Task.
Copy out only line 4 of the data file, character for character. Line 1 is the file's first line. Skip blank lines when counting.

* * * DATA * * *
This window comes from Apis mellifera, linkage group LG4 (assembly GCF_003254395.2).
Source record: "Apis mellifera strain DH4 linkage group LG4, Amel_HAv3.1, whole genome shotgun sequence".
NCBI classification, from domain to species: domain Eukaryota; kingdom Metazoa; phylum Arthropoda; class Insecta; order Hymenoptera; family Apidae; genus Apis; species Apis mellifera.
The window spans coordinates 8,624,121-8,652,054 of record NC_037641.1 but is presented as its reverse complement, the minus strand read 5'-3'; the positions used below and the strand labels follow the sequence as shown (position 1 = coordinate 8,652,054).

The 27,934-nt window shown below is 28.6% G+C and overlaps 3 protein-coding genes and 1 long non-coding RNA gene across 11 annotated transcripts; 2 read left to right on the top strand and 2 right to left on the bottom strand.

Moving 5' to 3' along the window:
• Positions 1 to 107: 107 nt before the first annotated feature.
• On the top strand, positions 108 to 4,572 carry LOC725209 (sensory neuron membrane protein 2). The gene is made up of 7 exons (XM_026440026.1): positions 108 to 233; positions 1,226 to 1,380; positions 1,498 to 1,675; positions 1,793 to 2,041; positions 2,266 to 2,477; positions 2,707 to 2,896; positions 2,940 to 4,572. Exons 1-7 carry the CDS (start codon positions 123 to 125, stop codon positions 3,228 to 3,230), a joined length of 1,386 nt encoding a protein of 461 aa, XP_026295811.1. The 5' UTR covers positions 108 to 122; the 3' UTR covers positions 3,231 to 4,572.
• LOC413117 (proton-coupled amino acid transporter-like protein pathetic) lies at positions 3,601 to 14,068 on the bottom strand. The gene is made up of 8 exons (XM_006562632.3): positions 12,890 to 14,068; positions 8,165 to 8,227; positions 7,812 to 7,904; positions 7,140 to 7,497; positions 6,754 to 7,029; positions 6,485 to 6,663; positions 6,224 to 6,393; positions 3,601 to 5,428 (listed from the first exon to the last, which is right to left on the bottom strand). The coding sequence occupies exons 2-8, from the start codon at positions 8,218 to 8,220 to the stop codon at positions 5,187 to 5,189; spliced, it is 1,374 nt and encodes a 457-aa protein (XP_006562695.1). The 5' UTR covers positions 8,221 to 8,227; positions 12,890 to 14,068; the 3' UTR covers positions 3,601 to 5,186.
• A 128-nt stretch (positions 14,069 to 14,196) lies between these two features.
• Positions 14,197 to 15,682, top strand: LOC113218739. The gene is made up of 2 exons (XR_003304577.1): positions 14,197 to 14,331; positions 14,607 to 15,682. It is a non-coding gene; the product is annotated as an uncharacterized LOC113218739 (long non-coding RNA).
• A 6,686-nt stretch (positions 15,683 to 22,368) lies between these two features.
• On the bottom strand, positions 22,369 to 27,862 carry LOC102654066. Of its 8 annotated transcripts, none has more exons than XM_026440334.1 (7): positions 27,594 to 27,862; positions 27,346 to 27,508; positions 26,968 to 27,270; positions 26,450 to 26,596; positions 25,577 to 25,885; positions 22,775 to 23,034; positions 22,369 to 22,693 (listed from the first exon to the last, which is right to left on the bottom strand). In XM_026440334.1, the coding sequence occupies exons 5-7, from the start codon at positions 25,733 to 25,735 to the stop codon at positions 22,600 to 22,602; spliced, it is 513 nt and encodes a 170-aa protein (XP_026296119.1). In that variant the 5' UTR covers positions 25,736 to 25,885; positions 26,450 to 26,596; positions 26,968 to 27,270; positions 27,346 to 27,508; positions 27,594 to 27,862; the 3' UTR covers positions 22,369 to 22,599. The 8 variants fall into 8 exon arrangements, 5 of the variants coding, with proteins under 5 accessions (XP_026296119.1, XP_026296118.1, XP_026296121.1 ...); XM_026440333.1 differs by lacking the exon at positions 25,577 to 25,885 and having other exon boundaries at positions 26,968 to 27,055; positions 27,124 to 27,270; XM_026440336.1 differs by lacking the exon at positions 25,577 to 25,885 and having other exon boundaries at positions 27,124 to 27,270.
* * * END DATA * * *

The window spans coordinates 8,624,121-8,652,054 of record NC_037641.1 but is presented as its reverse complement, the minus strand read 5'-3'; the positions used below and the strand labels follow the sequence as shown (position 1 = coordinate 8,652,054).